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Mjc

Carbonating in SS Growlers

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I have a bunch of Stainless Steel growlers that don't get enough use (tell people you brew your own beer and they seem to have come in as B-day and Xmas presents!).  Anyway, I am starting to think about doing some actual lager brews and lagering the beer for 4-8 weeks and was curious.  Can I just fill a 64 or 128oz growler to the top, cap it and keep it cold (assume no reason I can't do this), but the real question is after that (or with any ale batch not needing lagering I suppose), can I just drop in some priming sugar and let it carbonate at room temp for a week or two and back into the fridge to condition/lager for as long as I can hold off drinking it?  I have a 64 and 128oz Mancan, which the website says you can carbonate in them, also have a 64oz Hydroflask with a TrialKeg aluminum cap (used to pour directly and add CO2 as needed) and a 64oz DrinkTank with its original cap (both insulated, double walled).  I can't imagine the pressure during carbonation could damage a steel or double walled steel growler, but wanted to see if anyone has tried, or is there a reason NOT to carbonate in one for a reason I have not even considered.   Thanks for any info.

 

Oh yea, while I am here discussing lagers, can someone explain the difference between lagering at like 35 degrees for a month or two before adding priming sugar and adding the sugar and letting it lager while it carbonates?  Little fuzzy on the differences.

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Whether you make a lager or an ale, the process is the same.  Ferment, then bottle.  If you remove a beer from yeast and put it in a safe growler (only a growler that says you can carbonate in it), you want to FIRST add the sugar.  Why?

 

Do this experiment.  Next time you bottle, don't put sugar in one of the bottles.  Then, after they have sat for a few weeks, pop the top and pour in the sugar.  Now, while it's gushing out of the bottle, put on the top...  Yup, can't do that.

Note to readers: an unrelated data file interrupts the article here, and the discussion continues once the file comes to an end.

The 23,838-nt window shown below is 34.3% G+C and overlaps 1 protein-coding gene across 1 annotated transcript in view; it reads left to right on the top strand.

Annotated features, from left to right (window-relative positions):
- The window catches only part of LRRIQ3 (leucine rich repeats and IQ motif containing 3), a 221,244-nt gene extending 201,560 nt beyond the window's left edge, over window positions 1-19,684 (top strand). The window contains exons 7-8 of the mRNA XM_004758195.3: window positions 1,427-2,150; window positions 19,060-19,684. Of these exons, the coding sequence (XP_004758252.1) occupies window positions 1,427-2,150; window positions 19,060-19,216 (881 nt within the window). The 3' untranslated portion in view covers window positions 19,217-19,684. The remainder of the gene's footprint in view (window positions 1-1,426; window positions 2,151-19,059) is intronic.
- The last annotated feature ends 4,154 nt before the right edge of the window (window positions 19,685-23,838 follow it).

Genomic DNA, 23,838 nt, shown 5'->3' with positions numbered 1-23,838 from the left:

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SS growlers are fine to carbonate in as long as they have a tight-fitting cap.

 

When bottling lagers, lager the beer AFTER carbonation. One of the primary reasons to lager is to clarify and brighten the beer. Lagering before-hand, then adding priming sugar defeats the purpose of lagering because the carbonation process promotes the suspension of yeast (though you can always lager it for a longer period of time in the bottle later). Carbonate, then lager in the bottle at 35F for 4-6 weeks after the beer is carbonated (carbonate at room temps).

 

If you were using regular corny kegs and force-carbonating with Co2 tanks, then I would suggest lagering while the beer is uncarbonated. This is because you are adding pure Co2 to the beer later and don't have to worry about suspended yeast from adding extra sugar.

hotrod3539 and RickBeer like this

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I have a German made SS growler with a side spigot. Make sure you get the correct plug for the top, with the plastic piece that pushes in when you are ready to tap. An ordinary cork will not hold under any pressure. The advantage of the side tap is that i can push in the plastic piece from the top plug then dispense from the side. The little bit of yeast from carbonation sits under the spigot, and really none gets into the beer. If you don't have a side tap you'll need to pressurize it with CO2 and a siphon top. Not very expensive to buy. BTW, if you plan to carbonate in the growler, you'll need a lot less sugar for the same volume of beer as you would ordinarily use. I use about half the amount as if I were bottle priming. Can't explain why, but trust me. Chill for several days before drinking and keep it on end.  The one big problem is cleaning. It takes a lot of shaking and rinsing. Good luck.

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